The story about the West Hotel sheds light on a small but significant loophole in Oregon’s housing system that can have a major impact on the lives of people experiencing poverty.
The MacDonald Center is creating 42 units of affordable housing in downtown Portland by demolishing a 27-unit, run-down 100-year-old building currently housing extremely poor and vulnerable people. It is to be commended for its effort to actually improve the city’s affordable housing stock for our downtown neighbors.
The problem is, according to local and state laws, the organization is not mandated to move the current tenants out of the West and into safe, comparably affordable housing, leaving relocation efforts up for grabs.
When housing developers receive federal funding, they are legally required by the Uniform Relocation Assistance and Real Property Acquisition Act, passed by Congress in 1970, to help the tenants find housing and pay for their relocation.
The Macdonald Center did not receive federal money for the $10 million dollar project, so they are not obligated to find housing for the tenants currently living at the West. According to the MacDonald Center, they are working hard to make sure all of the tenants are supported and have been working with a number of services and housing providers to secure housing for the current tenants.
Unfortunately, it may not be enough. Time will tell.
The MacDonald Center has a remarkable record of working with some of Portland’s most vulnerable populations and does an amazing job at engaging and providing services for people living in poverty, specifically the elderly population. Unfortunately, due to the lack of oversight by the state, they have been set up to potentially fail in relocating a small number of people who may become homeless.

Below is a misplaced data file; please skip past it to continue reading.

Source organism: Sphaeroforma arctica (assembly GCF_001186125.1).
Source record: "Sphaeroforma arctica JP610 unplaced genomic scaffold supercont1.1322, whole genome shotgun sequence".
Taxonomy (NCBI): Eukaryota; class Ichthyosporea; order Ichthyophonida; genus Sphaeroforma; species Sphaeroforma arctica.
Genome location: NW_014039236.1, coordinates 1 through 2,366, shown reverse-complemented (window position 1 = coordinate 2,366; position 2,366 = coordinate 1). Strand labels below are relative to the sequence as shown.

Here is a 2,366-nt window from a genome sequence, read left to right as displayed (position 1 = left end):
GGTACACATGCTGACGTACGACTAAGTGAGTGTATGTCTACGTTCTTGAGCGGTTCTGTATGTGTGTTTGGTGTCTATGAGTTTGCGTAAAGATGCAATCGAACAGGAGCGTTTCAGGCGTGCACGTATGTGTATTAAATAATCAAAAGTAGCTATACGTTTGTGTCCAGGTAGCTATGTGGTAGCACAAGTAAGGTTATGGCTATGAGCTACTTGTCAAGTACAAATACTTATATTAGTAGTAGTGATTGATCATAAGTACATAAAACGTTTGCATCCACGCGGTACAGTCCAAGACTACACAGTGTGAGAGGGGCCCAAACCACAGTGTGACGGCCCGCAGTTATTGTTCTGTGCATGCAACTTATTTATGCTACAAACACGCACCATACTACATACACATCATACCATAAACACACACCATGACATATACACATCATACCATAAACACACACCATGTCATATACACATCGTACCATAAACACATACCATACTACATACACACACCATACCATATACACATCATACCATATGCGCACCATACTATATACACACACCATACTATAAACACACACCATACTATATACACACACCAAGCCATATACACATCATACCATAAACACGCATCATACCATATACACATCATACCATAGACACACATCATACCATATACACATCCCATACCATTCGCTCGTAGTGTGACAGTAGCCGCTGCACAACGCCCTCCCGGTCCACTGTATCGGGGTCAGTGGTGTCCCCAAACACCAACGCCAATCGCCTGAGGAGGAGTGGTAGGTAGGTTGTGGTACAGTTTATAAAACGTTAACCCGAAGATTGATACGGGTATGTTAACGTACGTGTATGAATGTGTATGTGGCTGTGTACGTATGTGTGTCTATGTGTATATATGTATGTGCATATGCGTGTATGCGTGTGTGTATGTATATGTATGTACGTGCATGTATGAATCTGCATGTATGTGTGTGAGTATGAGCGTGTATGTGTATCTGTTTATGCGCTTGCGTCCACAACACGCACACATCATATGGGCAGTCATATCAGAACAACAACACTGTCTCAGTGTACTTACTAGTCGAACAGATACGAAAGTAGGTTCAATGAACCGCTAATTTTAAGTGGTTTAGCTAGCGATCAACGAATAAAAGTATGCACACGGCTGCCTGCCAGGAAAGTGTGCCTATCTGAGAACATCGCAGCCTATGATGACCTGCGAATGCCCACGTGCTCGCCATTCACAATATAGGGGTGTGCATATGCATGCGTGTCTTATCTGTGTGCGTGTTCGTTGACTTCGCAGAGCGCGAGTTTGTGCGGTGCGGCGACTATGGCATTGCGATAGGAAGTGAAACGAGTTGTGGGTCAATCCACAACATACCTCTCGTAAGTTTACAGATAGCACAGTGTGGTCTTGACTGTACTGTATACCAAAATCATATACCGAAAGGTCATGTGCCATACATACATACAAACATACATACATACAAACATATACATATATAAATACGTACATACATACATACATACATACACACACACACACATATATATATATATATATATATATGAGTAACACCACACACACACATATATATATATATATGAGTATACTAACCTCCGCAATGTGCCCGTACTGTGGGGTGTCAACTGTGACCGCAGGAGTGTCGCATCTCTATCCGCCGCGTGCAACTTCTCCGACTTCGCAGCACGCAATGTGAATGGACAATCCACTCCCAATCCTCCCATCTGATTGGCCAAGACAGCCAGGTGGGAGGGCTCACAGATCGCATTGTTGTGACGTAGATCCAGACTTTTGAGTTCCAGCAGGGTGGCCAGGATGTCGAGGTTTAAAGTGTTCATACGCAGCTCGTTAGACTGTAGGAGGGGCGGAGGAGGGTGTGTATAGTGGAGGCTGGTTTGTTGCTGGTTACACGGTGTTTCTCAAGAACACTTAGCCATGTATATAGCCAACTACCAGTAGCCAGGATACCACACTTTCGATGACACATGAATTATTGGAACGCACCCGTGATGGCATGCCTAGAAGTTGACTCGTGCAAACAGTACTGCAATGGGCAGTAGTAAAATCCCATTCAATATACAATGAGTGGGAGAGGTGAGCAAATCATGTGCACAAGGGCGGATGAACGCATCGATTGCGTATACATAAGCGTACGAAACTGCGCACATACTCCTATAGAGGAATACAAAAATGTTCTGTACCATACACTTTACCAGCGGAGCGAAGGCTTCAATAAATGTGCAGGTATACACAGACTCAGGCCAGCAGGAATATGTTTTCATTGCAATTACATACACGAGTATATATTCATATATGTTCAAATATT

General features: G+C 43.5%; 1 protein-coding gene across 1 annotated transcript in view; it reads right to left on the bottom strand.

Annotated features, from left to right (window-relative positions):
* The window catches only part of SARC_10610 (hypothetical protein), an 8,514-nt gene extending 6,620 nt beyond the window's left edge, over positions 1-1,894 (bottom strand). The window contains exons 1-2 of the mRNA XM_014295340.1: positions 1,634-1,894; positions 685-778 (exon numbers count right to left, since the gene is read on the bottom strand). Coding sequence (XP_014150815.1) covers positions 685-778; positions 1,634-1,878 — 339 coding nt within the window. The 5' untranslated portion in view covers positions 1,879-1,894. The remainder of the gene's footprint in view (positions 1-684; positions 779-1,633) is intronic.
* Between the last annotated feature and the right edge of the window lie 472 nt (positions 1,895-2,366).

We don’t blame the MacDonald Center for working to do the right thing. The affordable housing business is a complex system that even Portland’s finest find difficult to navigate. Programs to help the poor and hard-to-house are at capacity, and the private market in Downtown Portland is simply not vested in accepting low-income renters, particularly those with criminal records or other complications. With each passing year, the downtown core loses ground on the number of affordable housing units available to low-income families and individuals, increasing the challenges to private developers and nonprofits who ultimately want to do the right thing.
The City of Portland and the State of Oregon should create an avenue to mirror federal policy to require relocation services to individuals experiencing poverty. The cost of prevention is far more economical than the price of getting people back into housing once they’ve been reduced to the streets. It’s also more humane.
Locally, it’s the Portland Housing Bureau’s responsibility to ensure that any affordable housing projects, private or public, work with people experiencing poverty to prevent them from becoming homeless. If we are going to end homelessness, we cannot simultaneously accept a process that creates it.
Street Roots editorial from the Nov. 12 edition.